Leadership and Action on DEI in the Organization
Mark Ledden shares an article from his company blog on leadership and action in diversity, equity, and inclusion within the organization.
This past year has caused tectonic cultural shifts. The same is certainly true within organizations. With the pandemic, many organizations have jumped feet first into remote working, flexible work schedules, and new ways of engaging their teams. At the same time, virtually every organization we’re aware of is seeking to respond to the calls for justice and equity across racial, gender, and sexual identity, both in the U.S. and globally.
This reckoning has profoundly impacted organizational thinking about culture – especially as it relates to how healthy organizational cultures can achieve optimal diversity, equity, and inclusion within the workplace.
Through our client collaborations, especially our work on culture diagnostics and development , we at Kenning have also been expanding our thinking. Below are some themes we’ve noted over the past year, and some related questions that have proved helpful for further consideration. Given our focus on development, we call out implications for how to approach DEI efforts as an opportunity to learn.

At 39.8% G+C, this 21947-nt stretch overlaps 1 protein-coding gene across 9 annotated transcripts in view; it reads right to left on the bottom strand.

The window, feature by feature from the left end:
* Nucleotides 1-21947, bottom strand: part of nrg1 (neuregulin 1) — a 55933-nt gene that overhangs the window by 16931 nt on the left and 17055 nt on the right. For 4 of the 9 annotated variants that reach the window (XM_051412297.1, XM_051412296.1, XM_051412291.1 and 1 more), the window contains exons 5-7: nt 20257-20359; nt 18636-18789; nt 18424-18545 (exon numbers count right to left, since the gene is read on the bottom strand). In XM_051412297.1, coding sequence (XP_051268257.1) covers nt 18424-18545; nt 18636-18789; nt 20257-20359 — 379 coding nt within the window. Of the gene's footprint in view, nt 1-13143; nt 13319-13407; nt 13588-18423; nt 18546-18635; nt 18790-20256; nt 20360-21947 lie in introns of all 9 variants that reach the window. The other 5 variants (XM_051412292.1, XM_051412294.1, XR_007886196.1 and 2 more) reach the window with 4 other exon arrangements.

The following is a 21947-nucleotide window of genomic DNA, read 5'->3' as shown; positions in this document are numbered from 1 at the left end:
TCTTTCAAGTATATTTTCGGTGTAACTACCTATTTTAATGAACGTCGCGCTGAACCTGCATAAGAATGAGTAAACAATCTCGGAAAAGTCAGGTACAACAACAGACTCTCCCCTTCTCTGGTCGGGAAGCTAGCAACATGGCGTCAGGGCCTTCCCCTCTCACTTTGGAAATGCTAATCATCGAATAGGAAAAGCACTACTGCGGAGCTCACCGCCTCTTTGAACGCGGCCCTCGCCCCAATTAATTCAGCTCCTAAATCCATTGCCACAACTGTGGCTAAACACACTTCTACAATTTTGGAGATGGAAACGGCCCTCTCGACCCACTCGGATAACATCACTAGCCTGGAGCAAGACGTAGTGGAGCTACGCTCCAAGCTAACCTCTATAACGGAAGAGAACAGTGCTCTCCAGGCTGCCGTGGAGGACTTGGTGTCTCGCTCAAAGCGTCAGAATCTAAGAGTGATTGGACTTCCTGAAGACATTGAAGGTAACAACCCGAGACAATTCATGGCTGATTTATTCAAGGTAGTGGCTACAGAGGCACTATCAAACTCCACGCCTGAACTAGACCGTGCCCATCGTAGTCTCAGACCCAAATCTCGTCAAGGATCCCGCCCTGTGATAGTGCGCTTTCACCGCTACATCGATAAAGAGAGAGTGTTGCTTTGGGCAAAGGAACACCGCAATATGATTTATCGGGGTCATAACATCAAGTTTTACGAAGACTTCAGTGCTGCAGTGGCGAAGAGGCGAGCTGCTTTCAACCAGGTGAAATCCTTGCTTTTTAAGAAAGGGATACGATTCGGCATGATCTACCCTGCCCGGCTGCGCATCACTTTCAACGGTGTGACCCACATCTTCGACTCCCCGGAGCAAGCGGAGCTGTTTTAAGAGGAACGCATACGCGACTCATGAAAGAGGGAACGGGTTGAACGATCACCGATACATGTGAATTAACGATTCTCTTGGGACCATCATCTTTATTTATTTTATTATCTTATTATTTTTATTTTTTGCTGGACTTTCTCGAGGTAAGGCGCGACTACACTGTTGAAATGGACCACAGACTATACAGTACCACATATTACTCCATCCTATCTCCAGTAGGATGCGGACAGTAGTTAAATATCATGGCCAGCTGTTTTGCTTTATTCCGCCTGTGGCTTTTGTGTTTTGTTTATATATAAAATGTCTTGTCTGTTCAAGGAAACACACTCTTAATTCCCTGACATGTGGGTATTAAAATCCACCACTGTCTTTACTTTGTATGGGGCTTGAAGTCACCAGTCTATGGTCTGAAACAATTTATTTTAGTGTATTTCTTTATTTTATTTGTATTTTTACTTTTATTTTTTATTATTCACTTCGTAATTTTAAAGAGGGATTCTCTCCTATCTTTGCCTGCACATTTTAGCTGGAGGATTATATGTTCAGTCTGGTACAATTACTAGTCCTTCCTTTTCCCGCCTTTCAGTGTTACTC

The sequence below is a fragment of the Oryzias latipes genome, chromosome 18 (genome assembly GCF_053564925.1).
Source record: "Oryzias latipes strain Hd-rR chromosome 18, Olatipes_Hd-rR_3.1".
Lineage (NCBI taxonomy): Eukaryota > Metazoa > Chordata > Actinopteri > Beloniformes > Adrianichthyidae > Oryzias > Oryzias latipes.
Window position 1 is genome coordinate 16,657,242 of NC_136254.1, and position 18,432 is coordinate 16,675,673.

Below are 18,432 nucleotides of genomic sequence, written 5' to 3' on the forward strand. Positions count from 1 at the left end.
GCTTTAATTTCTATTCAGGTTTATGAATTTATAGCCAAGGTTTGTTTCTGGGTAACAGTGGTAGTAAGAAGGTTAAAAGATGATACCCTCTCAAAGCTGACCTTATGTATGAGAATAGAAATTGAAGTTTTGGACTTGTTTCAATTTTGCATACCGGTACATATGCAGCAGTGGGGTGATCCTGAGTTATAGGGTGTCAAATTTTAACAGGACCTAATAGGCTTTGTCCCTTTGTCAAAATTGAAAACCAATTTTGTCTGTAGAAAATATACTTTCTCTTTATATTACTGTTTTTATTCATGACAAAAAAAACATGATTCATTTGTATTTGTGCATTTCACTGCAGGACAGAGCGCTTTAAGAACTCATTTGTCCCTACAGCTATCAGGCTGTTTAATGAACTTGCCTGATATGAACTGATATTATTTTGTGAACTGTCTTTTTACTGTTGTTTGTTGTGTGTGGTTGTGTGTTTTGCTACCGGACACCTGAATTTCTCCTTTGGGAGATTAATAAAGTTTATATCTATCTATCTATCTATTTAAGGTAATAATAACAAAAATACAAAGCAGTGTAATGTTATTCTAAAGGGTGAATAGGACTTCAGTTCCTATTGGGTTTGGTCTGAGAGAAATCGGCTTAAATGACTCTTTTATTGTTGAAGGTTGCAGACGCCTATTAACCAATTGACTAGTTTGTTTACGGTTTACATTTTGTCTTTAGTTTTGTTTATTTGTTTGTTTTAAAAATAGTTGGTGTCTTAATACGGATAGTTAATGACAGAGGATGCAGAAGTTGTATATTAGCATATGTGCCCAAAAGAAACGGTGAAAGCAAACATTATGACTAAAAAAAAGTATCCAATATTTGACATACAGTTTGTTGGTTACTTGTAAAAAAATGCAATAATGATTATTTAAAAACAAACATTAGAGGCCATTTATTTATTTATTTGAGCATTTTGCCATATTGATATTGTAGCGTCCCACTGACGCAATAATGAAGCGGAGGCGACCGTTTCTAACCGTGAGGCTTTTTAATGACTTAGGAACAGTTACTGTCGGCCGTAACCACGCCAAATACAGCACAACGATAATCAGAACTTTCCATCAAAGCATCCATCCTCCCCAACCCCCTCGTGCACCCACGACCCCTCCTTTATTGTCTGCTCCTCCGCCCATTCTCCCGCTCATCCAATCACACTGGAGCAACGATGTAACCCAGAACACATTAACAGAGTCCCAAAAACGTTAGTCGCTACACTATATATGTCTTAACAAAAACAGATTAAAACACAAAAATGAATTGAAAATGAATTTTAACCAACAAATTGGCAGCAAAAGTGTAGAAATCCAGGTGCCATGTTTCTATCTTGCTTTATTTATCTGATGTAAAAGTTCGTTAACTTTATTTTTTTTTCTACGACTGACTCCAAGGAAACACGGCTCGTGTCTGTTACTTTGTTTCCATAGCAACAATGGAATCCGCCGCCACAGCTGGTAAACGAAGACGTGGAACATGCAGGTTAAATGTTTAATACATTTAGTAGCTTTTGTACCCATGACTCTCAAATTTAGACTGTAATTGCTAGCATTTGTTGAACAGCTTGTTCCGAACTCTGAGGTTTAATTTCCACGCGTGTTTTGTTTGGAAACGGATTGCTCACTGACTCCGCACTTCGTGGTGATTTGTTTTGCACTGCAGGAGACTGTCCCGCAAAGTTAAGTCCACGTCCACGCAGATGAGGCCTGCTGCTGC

Strategy, accountability, and engagement
DEI strategy has a powerful connection to the broader organizational strategy. We have seen the value of connecting DEI into a fuller organizational strategy. Making connections between DEI and business strategy can unify an entire organization, even if there is not unanimous agreement about how to approach the specifics of DEI internally.
Questions to explore:
How can we evolve our organization’s thinking by explicitly designing with a diverse and inclusive client and customer base?
How can we create space for conversations about how to enhance that goal through internal alignment?
Momentum and empowerment go hand in hand with accountability across the entire team. As with any strategy, an organization’s approach to DEI needs engagement from top leadership. However, by definition DEI demands centering perspectives that have been previously marginalized. This means bringing an eye toward inclusivity of experiences and perspectives throughout the organization, well beyond those found in the C-suite or among leadership teams.
Key points include:
- Strategy, accountability, and engagement
- Momentum and empowerment
- Unfolding external and internal events
Read the full article, Taking a learning approach to DEI, on KenningAssociates.com.